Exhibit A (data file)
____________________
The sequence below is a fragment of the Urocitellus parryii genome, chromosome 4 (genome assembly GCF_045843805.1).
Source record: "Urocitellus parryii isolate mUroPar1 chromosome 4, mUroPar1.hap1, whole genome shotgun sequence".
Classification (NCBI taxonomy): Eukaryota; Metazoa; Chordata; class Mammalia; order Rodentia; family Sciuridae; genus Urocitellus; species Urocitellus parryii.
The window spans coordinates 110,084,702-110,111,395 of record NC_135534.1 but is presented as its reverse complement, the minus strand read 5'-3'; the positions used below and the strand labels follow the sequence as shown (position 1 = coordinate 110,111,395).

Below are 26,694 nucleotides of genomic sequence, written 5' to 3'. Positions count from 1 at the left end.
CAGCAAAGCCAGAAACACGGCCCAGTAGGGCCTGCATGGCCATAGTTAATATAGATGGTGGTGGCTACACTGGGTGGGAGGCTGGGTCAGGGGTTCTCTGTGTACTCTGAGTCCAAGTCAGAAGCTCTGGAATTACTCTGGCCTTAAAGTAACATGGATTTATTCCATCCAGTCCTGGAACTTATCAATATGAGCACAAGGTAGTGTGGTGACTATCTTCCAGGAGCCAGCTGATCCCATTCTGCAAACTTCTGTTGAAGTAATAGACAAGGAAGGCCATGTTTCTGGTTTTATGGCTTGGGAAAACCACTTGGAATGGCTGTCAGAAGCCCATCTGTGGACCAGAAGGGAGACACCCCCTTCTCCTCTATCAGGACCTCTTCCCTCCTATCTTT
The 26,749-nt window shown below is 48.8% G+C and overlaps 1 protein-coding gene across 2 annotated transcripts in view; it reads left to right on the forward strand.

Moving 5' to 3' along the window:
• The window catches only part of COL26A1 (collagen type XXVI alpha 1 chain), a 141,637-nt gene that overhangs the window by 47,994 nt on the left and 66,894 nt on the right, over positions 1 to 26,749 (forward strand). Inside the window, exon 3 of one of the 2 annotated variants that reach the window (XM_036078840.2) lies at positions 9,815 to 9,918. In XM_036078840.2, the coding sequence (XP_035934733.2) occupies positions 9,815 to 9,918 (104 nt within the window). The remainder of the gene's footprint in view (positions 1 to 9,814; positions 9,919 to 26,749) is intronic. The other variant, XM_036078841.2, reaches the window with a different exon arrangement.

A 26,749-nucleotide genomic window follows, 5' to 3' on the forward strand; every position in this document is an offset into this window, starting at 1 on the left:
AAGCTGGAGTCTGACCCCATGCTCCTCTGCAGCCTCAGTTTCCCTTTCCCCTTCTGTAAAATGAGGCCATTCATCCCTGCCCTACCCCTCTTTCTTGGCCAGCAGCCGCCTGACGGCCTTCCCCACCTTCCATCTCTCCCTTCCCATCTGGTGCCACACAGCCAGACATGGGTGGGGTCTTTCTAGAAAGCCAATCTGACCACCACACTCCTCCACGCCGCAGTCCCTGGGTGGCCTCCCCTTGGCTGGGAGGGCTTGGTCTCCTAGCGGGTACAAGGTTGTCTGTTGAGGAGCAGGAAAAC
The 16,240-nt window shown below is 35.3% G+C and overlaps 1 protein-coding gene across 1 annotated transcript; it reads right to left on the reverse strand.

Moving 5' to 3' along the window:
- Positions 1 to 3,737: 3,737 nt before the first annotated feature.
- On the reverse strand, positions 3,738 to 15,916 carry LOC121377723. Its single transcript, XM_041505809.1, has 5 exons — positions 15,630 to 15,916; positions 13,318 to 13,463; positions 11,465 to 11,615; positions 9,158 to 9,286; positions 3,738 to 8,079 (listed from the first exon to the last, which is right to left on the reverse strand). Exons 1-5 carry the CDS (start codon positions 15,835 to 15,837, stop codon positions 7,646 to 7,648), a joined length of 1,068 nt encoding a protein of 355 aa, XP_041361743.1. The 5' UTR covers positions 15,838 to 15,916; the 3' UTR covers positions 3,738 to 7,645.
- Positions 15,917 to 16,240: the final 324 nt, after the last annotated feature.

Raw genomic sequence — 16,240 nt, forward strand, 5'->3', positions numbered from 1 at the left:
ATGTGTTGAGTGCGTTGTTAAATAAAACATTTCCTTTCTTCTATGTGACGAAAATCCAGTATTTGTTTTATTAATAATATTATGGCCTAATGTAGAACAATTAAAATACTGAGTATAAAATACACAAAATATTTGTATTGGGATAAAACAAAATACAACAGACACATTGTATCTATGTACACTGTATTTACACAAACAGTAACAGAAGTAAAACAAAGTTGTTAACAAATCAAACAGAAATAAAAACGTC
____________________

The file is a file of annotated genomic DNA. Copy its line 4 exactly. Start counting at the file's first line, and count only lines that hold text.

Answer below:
The window spans coordinates 110,084,702-110,111,395 of record NC_135534.1 but is presented as its reverse complement, the minus strand read 5'-3'; the positions used below and the strand labels follow the sequence as shown (position 1 = coordinate 110,111,395).